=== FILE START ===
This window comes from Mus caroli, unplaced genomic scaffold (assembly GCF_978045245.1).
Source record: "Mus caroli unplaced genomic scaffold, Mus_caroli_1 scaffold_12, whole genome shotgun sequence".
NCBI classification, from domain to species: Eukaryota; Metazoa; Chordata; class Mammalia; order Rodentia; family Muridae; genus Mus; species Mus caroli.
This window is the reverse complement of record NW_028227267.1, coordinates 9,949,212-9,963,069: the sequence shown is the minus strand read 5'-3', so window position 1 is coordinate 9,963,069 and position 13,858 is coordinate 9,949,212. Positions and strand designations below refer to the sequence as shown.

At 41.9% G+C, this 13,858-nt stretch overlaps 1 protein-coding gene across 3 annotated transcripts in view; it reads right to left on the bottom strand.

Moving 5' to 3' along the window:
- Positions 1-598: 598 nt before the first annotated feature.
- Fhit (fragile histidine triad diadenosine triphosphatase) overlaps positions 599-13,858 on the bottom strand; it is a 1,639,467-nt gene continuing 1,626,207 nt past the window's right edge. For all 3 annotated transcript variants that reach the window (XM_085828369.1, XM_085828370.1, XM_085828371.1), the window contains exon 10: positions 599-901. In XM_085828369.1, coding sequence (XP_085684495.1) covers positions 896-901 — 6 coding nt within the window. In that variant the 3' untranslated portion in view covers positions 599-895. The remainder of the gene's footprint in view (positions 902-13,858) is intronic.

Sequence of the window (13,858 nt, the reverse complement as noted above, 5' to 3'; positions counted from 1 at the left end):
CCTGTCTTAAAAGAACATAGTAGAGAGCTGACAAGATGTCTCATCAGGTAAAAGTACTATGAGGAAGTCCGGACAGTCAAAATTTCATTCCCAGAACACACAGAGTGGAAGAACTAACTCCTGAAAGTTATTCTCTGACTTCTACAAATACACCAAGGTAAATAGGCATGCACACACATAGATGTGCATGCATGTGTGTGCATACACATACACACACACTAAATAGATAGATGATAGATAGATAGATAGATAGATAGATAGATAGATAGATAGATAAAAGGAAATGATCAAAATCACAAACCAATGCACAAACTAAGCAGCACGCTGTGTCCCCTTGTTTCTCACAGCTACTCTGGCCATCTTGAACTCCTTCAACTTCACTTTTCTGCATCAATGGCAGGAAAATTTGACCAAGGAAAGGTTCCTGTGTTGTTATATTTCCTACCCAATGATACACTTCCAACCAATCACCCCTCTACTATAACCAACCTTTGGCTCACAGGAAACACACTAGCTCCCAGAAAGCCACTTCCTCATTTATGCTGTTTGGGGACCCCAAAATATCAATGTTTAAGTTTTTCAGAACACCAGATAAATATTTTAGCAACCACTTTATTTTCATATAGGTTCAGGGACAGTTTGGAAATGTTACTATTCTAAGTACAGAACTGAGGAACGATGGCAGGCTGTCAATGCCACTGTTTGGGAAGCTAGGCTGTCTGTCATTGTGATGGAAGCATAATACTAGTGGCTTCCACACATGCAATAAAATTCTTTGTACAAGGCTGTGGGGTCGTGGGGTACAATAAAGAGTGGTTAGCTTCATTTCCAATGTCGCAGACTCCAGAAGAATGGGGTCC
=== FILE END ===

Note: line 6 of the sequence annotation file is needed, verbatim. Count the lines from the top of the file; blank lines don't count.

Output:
Moving 5' to 3' along the window: